“Adjacent” means directly adjacent such that a wall separates two channels or chambers; this wall may vary in thickness; however, “adjacent” chambers are not separated by an intervening chamber that would interfere with heat transfer between the chambers.
By “including” is meant “comprising”, however, it will be understood that the terms “consists of” or “consists essentially of”, may alternatively be used in place of “comprising” or “including” to describe more limited aspects of the invention.
“Integrated” means all the components are within the same structure wherein the exhaust zones are directly connected to the reaction chambers.
Liquid hourly space velocity (LHSV) is defined based on the liquid volumetric flow and the reaction chamber volume. Reaction chamber volume is defined as the volume of a process channel where catalyst is present and the temperature is sufficiently high for dehydrogenation to occur. Reaction chamber volume is the wall-to-wall volume and includes catalyst volume (including pore volume, and, if present, interstitial volume), and, if present, the volume of a bulk flow path or paths through or by the catalyst. For dehydrogenation of isobutene, a “sufficiently high” temperature will typically be at least about 400° C., for dehydrogenation of propane, typically at least about 450° C. To calculate LHSV, GHSV (h-1), defined as volumetric flow rate of gas of hydrocarbon (ml/h) per volume catalyst (ml), is calculated and then it is divided by a factor that relates the volume of a quantity of the feed in the gas phase to the volume of the same quantity of the feed as a liquid (230 for propane). This factor takes into account the difference in the density of the hydrocarbon in liquid and gas phase.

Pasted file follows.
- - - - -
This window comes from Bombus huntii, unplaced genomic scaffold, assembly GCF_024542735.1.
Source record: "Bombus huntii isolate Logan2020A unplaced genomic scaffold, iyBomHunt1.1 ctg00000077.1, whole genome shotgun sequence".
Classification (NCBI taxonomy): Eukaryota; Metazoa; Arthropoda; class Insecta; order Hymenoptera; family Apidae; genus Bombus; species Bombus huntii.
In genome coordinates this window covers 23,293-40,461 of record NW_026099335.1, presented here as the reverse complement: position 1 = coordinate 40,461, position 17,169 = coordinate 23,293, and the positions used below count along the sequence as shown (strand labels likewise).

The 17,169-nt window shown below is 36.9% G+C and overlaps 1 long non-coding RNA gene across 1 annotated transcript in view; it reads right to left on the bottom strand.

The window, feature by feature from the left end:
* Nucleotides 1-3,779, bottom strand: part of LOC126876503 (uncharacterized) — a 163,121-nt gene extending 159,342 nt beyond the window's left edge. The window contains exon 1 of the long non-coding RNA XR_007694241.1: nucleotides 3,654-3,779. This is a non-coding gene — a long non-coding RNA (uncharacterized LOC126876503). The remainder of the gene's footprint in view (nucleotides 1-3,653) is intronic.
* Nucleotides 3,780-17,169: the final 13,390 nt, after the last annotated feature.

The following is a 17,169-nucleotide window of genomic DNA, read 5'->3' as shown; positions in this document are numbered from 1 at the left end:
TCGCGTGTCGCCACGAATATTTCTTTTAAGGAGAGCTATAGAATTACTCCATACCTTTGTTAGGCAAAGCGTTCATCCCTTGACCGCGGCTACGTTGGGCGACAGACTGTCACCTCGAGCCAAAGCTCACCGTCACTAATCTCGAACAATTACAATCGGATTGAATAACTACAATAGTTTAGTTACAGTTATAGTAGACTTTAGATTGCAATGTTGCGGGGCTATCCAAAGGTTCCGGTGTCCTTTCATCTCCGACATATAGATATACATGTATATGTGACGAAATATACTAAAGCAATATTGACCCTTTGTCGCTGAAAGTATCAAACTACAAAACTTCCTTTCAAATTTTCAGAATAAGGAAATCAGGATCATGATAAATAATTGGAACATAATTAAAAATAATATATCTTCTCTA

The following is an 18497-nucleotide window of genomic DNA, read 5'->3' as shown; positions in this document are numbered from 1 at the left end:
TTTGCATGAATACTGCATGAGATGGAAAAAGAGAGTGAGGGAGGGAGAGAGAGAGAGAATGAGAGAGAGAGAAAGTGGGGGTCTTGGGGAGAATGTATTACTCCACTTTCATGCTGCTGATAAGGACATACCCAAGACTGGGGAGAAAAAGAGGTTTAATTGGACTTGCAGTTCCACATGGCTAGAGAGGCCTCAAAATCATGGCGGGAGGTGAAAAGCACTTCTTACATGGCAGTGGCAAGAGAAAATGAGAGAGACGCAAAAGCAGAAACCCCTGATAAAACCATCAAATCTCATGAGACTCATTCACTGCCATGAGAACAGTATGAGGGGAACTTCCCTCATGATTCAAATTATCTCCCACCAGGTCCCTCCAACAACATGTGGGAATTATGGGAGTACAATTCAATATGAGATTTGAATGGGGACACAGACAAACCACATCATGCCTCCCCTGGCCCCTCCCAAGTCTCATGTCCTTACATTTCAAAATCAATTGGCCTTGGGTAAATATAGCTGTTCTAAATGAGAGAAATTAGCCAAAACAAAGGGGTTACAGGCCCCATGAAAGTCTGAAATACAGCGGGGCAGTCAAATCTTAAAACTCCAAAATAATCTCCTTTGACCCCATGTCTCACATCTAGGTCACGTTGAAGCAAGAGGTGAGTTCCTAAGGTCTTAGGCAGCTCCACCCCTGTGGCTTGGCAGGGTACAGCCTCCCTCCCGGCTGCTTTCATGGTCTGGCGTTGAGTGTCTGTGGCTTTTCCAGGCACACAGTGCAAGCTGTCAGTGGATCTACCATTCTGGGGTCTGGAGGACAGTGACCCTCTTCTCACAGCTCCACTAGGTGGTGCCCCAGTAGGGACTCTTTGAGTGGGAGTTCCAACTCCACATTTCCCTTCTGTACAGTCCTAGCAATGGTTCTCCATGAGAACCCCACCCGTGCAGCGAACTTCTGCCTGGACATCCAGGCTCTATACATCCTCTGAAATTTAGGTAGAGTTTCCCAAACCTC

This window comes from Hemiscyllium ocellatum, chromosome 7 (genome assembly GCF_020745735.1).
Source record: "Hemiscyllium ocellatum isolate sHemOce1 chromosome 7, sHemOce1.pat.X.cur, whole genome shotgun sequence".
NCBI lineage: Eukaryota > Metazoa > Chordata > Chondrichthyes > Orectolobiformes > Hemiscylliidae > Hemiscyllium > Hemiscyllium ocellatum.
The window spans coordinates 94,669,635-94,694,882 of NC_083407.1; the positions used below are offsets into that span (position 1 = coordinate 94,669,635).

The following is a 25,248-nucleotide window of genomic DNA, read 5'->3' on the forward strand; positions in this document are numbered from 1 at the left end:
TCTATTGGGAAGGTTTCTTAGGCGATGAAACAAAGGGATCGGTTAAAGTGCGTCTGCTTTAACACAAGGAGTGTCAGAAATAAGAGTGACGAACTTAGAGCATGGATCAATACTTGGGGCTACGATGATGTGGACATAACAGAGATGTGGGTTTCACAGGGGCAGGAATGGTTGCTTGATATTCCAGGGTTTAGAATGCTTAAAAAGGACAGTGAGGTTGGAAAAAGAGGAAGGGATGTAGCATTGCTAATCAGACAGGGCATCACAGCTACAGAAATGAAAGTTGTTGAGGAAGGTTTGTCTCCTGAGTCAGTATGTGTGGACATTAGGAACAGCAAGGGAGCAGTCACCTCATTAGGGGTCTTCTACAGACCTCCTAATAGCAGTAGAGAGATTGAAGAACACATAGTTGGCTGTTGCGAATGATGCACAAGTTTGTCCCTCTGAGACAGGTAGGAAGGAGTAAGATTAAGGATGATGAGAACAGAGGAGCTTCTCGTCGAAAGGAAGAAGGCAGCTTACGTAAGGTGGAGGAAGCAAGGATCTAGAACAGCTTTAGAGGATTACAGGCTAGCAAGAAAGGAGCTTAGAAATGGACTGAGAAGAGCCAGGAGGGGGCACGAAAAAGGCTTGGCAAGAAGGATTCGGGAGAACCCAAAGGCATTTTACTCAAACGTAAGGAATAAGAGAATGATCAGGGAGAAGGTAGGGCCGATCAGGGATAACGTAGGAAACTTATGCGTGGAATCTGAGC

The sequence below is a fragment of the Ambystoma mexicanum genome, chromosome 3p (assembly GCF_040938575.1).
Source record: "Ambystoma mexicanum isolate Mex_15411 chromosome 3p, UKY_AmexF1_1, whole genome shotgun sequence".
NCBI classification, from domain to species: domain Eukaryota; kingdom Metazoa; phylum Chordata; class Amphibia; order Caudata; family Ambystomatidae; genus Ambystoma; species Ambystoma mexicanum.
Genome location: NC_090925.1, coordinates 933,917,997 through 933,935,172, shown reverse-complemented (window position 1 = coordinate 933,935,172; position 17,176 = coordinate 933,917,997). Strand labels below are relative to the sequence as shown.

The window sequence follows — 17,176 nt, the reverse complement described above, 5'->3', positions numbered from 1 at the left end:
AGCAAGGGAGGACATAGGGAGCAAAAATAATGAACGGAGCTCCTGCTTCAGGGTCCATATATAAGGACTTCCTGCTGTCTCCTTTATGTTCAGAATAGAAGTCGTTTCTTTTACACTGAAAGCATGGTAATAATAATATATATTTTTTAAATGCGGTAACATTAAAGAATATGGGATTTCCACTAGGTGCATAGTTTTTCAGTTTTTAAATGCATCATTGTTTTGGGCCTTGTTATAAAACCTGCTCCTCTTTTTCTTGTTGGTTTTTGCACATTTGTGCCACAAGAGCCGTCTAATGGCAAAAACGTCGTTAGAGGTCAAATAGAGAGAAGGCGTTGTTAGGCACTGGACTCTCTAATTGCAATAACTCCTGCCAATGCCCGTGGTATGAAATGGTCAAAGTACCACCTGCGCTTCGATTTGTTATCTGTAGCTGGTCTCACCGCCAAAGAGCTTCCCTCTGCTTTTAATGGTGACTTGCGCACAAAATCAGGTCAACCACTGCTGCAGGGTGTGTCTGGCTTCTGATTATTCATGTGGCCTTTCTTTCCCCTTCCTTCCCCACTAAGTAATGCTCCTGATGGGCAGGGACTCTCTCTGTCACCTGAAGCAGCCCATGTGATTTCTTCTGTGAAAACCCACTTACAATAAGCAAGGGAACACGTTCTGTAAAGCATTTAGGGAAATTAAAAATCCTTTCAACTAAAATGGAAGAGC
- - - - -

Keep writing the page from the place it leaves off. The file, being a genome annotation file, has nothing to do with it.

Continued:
Contact time is calculated as 3600/GHSV (hydrocarbon) and has dimensions of seconds. Contact time is defined by the volume of the reaction chamber divided by the volumetric feed flow rate of the reactant composition. The volumetric feed flow rate is the sum of the hydrocarbon inlet flow rate(s) and the inlet oxidant flow rate(s) taken as if they were gasses at a temperature of 0° C. and a pressure of 1 atmosphere.
“A reactant stream containing a hydrocarbon” can also be termed “a hydrocarbon stream,” and, in the context of the present invention, these terms mean the entire gas stream (not merely a selected portion thereof) entering a reaction chamber(s).
“ODH” is oxidative dehydrogenation.
“Autothermal cracking” is oxidative dehydrogenation which requires minimal or no net heat input to or removal from the system.
“Thermally neutral” means a process in which the difference between the enthalpy of the product mixture leaving the reactor zone and the enthalpies of the reactants entering the reactor zone (including oxidant and diluent) is less than 25% (in some embodiments 10% or less and in some embodiments 5% or less) of the combined reactant enthalpies. In some embodiments, the methods described herein are thermally neutral.
Definitions of the performance parameters used herein, are as follows. “Percent conversion” refers to the moles of carbon in the organic compound(s) to be dehydrogenated (e.g., moles of carbon in the alkane) that are consumed, based on the moles of carbon in the said organic compound(s) fed to the reactor. “Percent selectivity” refers to the moles of carbon in the products (e.g., alkene) formed based on the moles of carbon consumed. “Percent yield” refers to the moles of carbon in the desired product(s) (e.g., alkene) formed based on the moles of carbon fed. For reaction mixtures of ethane, propane or butane, desired products are ethene, propene, and butenes, respectively. Percent selectivity and percent yield are based on carbon. To give a hypothetical example, a reaction mixture containing 2 moles of hexane and 1 mole ethane that results in a product mixture containing 1 mole hexane, 1 mole ethene, 0.5 mole hexene, 2 mole CO2 and 0.33 mole propene would have a 57% carbon conversion with a (6 mol C)/(8 mol C)=75% selectivity to olefins (37.5% hexene, 12.5% propene, 25% ethene) and 42.8% yield of olefins (21.4% hexene yield, 7.1% propene, 14.3% ethene).